Speaking of whom, Hina befriends a shy girl named Hitomi, and through this association, Hitomi ends up working as a bartender at the Little Song bar Nitta frequents as he is in love with the proprietor Utako Sakura. The running gag is Hitomi is too good at her role that even her teacher and school principle turn a blind eye to her unlawful employment, giving us another character to enjoy over Hina, though she too is good value.
Nitta also bucks the trend by being a nice guy yakuza, allowing the script to take a few careful liberties with the gangster mentality, often to amusing effect. And this really sums up the whole show – despite its obtuse premise it is a well-meaning show that sets out to entertain first and make you think second, if indeed there is a message beyond the aforementioned social disparity and finding good in people.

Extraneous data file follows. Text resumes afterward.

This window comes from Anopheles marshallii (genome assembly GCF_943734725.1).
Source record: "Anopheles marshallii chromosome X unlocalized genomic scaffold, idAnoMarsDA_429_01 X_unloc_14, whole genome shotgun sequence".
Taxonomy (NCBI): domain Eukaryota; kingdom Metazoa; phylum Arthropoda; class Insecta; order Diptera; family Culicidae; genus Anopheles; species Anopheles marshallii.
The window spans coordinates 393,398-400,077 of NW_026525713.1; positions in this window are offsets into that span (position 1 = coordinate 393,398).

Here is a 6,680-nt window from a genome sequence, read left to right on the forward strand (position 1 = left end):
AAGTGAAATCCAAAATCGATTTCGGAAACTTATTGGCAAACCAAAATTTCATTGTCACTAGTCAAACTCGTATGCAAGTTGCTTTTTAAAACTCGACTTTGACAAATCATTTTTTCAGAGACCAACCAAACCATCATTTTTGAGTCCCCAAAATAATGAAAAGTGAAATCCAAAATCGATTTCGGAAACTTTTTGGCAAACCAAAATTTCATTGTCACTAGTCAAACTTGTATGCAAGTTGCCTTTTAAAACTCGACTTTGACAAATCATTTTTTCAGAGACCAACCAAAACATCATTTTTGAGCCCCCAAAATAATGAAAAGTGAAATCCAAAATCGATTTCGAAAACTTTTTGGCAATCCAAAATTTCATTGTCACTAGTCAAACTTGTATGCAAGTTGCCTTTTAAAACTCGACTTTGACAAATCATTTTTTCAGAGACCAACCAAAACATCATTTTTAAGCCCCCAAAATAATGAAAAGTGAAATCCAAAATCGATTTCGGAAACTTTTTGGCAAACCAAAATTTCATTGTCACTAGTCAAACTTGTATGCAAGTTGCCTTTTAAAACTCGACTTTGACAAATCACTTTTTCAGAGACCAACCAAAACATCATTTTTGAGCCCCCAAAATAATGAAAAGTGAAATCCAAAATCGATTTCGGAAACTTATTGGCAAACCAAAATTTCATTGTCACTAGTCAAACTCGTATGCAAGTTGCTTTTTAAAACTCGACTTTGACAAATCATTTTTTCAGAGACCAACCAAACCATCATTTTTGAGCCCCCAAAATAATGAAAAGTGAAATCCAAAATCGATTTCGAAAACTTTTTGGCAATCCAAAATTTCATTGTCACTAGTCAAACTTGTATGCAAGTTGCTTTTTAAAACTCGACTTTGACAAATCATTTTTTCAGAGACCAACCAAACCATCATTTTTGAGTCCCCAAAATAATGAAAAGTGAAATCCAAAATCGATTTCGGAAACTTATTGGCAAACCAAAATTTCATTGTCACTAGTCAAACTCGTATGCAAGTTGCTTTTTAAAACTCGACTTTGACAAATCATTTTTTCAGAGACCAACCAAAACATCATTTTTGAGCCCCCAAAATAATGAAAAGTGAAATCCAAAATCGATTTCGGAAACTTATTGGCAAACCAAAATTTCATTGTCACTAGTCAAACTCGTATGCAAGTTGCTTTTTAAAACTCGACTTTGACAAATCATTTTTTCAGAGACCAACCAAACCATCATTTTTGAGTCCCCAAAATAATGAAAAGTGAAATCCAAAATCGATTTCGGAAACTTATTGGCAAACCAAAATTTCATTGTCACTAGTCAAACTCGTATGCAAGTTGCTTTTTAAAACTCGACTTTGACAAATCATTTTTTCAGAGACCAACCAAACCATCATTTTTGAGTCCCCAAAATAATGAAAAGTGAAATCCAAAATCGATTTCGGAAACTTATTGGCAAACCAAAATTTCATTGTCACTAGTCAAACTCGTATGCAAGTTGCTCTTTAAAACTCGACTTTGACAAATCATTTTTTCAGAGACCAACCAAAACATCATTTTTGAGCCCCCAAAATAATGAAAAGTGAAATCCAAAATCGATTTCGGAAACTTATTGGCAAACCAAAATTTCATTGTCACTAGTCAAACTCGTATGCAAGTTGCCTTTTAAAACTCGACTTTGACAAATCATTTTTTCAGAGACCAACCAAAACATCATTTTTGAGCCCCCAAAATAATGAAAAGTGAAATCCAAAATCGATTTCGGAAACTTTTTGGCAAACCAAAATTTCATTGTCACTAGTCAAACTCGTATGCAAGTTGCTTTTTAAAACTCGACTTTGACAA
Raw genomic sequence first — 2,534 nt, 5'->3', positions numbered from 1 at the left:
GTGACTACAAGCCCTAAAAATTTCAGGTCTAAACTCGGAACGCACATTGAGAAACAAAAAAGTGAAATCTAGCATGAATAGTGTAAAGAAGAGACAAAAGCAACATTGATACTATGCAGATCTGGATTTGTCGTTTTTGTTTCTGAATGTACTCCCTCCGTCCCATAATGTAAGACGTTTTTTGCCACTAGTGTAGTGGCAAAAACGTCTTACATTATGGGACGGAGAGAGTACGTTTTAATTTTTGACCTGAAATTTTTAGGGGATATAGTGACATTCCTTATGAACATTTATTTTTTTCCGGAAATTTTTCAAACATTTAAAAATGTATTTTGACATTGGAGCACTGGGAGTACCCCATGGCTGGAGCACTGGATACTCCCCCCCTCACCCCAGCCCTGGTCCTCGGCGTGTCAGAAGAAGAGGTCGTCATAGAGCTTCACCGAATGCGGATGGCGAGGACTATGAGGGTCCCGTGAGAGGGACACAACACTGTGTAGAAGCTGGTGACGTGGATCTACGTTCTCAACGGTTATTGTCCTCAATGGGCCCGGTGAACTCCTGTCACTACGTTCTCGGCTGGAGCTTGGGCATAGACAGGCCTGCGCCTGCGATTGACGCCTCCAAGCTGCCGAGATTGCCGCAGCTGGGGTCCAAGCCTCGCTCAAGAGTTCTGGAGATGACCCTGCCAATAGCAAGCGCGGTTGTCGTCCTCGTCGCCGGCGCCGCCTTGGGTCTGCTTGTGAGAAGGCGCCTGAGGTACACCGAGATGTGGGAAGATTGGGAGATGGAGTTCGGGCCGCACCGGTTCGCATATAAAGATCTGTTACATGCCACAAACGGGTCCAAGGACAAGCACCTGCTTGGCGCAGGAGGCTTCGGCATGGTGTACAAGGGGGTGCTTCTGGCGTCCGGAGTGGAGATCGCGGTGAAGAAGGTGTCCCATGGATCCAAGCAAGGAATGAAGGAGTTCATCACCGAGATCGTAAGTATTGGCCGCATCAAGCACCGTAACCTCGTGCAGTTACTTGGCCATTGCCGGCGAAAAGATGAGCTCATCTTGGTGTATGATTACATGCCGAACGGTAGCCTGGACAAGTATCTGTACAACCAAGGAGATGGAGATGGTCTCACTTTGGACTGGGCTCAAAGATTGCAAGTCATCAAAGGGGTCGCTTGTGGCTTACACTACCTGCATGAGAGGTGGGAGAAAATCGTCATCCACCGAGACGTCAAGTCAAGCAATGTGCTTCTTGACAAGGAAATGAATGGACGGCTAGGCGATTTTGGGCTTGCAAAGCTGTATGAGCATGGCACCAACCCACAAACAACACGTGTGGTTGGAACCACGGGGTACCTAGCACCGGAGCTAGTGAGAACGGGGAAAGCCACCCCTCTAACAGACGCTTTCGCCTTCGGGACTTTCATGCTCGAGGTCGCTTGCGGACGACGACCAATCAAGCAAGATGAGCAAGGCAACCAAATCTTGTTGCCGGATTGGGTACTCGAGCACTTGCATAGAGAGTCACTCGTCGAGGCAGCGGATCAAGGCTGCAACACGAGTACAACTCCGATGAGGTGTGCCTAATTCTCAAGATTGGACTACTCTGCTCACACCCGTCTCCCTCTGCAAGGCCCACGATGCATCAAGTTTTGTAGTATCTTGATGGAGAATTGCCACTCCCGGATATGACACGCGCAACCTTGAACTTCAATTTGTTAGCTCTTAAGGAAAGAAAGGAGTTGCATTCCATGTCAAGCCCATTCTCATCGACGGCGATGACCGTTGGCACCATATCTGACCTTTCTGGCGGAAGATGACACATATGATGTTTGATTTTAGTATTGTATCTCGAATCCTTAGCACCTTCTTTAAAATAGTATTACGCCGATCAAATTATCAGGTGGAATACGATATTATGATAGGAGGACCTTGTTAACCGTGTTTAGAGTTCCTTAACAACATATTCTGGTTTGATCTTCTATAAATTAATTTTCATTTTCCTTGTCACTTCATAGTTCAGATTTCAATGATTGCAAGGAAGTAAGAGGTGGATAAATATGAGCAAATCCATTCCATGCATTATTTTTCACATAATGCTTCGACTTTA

Beautifully animated by studio Feel, the visual aspect is another integral ingredient to the show’s success, from the meticulous backgrounds, to the unique character designs, and fluid animation. A martial arts fight in the final episode is flawlessly executed and cinematic to boot, just one example of the effort gone into making this a standout work on all fronts.
Japanese humour can often struggle to translate outside of its own orders but when it does, the rewards are enriching for all. Hinamatsuri is a great example of how well irreverent, deadpan comedy can travel when the strokes are broad but don’t suffer from its cultural distinctions, and in fact, they only enhance the experience. Original, funny, observational, and astute, this is one show that is too good to miss.
English Language Dolby TrueHD 5.1
Japanese Language Dolby TrueHD 2.0
Disc 2 Only:
Clean Opening Animation
Clean Closing Animation
32 page art book
6 art cards
Rating – **** ½